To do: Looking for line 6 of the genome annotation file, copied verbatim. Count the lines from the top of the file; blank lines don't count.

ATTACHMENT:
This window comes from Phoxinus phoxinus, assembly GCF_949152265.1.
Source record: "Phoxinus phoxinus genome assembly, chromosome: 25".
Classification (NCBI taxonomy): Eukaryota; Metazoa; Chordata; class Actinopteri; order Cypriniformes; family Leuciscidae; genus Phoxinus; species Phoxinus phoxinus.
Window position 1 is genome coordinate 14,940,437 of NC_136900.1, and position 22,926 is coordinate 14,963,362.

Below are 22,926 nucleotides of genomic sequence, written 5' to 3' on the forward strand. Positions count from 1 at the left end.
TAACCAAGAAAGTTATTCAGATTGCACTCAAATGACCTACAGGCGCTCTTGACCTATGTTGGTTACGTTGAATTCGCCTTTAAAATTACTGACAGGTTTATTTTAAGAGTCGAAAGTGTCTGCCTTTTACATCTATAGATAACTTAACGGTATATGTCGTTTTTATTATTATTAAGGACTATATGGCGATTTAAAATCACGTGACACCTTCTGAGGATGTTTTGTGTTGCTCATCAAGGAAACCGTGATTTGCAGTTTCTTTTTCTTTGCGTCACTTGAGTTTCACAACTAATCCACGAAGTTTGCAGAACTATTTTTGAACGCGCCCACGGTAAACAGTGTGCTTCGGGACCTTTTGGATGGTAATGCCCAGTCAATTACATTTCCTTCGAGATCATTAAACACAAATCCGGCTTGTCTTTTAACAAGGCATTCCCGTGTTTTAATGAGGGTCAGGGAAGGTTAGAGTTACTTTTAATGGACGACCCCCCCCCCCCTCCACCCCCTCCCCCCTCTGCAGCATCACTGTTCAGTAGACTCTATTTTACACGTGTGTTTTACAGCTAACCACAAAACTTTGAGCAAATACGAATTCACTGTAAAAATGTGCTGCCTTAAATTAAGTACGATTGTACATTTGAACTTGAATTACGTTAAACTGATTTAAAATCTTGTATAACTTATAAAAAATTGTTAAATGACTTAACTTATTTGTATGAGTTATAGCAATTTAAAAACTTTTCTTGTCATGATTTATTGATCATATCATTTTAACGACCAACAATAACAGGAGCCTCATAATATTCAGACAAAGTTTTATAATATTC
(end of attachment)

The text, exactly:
TAACCAAGAAAGTTATTCAGATTGCACTCAAATGACCTACAGGCGCTCTTGACCTATGTTGGTTACGTTGAATTCGCCTTTAAAATTACTGACAGGTTTATTTTAAGAGTCGAAAGTGTCTGCCTTTTACATCTATAGATAACTTAACGGTATATGTCGTTTTTATTATTATTAAGGACTATATGGCGATTTAAAATCACGTGACACCTTCTGAGGATGTTTTGTGTTGCTCATCAAGGAAACCGTGATTTGCAGTTTCTTTTTCTTTGCGTCACTTGAGTTTCACAACTAATCCACGAAGTTTGCAGAACTATTTTTGAACGCGCCCACGGTAAACAGTGTGCTTCGGGACCTTTTGGATGGTAATGCCCAGTCAATTACATTTCCTTCGAGATCATTAAACACAAATCCGGCTTGTCTTTTAACAAGGCATTCCCGTGTTTTAATGAGGGTCAGGGAAGGTTAGAGTTACTTTTAATGGACGACCCCCCCCCCCCTCCACCCCCTCCCCCCTCTGCAGCATCACTGTTCAGTAGACTCTATTTTACACGTGTGTTTTACAGCTAACCACAAAACTTTGAGCAAATACGAATTCACTGTAAAAATGTGCTGCCTTAAATTAAGTACGATTGTACATTTGAACTTGAATTACGTTAAACTGATTTAAAATCTTGTATAACTTATAAAAAATTGTTAAATGACTTAACTTATTTGTATGAGTTATAGCAATTTAAAAACTTTTCTTGTCATGATTTATTGATCATATCATTTTAACGACCAACAATAACAGGAGCCTCATAATATTCAGACAAAGTTTTATAATATTC